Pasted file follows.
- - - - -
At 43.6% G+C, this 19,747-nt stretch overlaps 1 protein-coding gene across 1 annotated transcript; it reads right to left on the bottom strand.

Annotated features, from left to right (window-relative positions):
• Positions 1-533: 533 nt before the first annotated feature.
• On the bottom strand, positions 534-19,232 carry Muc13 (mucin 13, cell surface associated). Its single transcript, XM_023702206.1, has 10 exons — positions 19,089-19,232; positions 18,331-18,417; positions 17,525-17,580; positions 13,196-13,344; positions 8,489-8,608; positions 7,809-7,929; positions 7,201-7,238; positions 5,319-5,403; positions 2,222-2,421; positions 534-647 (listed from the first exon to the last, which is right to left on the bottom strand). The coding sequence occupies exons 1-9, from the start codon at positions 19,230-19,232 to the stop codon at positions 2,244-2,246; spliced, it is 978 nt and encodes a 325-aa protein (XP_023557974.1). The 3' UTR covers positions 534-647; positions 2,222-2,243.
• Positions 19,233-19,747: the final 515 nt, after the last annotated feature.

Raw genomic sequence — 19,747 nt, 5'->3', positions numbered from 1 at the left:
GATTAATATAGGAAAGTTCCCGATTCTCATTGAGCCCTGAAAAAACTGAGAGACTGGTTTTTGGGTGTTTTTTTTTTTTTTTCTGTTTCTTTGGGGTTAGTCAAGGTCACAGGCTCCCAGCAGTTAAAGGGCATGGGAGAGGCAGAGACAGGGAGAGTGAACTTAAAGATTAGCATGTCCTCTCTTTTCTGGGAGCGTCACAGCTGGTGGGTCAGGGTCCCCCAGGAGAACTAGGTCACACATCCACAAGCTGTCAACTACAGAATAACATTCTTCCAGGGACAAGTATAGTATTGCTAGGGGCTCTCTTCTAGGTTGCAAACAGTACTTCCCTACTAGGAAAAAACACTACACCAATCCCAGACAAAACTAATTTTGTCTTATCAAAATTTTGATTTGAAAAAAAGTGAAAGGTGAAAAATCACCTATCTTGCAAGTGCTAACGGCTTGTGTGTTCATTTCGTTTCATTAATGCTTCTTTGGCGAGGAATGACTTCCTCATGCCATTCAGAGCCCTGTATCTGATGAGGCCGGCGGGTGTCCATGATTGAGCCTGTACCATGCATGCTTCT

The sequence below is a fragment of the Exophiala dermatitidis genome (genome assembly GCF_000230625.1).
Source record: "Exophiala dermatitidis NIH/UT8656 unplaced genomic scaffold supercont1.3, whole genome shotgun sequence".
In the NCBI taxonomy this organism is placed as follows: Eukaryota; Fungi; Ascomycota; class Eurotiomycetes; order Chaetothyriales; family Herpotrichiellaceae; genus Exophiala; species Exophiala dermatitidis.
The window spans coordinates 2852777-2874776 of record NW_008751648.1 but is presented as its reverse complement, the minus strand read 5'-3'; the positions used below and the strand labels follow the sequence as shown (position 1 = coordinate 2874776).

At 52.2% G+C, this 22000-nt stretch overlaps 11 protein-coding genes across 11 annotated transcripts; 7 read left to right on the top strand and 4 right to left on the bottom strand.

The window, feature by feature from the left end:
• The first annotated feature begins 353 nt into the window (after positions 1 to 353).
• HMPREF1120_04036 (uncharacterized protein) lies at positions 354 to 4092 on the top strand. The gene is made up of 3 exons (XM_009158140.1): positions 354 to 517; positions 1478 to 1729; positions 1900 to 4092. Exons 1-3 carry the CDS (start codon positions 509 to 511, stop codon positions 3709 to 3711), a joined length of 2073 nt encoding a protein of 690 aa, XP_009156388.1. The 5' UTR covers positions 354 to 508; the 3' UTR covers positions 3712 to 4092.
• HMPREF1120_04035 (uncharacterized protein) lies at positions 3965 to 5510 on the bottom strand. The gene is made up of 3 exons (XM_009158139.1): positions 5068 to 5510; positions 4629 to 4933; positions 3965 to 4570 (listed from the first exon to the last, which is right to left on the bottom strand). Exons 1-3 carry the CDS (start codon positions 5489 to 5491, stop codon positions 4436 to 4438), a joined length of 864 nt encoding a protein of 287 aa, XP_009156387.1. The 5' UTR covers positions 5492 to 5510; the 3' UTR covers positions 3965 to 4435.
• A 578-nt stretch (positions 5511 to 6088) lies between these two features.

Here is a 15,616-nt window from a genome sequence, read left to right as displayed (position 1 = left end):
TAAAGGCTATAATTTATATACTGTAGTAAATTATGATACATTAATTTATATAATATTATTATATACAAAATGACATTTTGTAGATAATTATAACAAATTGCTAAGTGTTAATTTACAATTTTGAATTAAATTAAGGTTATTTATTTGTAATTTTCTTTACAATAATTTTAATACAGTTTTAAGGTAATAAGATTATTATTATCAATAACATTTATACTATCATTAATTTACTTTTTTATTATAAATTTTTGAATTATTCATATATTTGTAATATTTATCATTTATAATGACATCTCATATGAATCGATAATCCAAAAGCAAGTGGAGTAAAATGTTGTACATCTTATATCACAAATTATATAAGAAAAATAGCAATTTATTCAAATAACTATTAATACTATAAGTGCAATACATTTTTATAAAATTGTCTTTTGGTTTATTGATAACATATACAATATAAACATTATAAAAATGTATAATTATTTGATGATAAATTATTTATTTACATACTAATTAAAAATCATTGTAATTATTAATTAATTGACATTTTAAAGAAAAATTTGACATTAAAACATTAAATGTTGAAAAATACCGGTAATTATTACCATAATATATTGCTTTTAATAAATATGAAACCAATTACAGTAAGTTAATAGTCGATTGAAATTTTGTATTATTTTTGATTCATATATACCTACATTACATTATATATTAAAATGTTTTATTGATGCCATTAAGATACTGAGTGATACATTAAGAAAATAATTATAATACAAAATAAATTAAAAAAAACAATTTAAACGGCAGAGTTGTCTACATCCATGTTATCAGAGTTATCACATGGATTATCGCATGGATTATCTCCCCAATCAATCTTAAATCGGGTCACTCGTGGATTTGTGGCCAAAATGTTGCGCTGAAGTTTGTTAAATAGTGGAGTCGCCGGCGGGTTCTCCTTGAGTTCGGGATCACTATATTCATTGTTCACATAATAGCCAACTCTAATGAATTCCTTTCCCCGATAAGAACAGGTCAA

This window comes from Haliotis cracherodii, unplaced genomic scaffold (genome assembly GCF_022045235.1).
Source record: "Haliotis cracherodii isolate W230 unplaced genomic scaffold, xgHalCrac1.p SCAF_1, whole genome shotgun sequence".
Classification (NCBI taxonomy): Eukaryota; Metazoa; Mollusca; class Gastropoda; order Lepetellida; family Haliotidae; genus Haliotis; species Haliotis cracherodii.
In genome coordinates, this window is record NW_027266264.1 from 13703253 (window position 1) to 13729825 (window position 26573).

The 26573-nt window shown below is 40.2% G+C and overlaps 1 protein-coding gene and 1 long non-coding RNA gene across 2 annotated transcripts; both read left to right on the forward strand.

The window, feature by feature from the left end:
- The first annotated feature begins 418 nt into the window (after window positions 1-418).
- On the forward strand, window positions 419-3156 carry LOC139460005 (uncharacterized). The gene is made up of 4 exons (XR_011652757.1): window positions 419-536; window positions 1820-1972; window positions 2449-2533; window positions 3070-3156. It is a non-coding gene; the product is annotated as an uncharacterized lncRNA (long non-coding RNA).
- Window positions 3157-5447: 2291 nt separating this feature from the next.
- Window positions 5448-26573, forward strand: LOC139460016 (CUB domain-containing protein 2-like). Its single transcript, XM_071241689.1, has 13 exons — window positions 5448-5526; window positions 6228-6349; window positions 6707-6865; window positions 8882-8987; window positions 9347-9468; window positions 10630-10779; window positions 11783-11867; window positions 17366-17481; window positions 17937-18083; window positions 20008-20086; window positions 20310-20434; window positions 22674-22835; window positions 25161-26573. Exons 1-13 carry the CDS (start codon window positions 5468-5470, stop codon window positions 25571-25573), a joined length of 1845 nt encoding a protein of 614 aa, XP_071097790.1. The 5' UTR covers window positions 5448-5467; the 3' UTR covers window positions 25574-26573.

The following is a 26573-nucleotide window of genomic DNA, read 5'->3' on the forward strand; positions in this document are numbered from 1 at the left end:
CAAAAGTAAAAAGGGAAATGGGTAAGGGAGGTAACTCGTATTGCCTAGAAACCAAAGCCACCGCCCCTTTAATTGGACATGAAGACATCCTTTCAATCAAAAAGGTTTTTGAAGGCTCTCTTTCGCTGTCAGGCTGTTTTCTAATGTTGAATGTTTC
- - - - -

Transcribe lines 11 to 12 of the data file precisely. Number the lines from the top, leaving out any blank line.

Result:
The window spans coordinates 2852777-2874776 of record NW_008751648.1 but is presented as its reverse complement, the minus strand read 5'-3'; the positions used below and the strand labels follow the sequence as shown (position 1 = coordinate 2874776).

At 52.2% G+C, this 22000-nt stretch overlaps 11 protein-coding genes across 11 annotated transcripts; 7 read left to right on the top strand and 4 right to left on the bottom strand.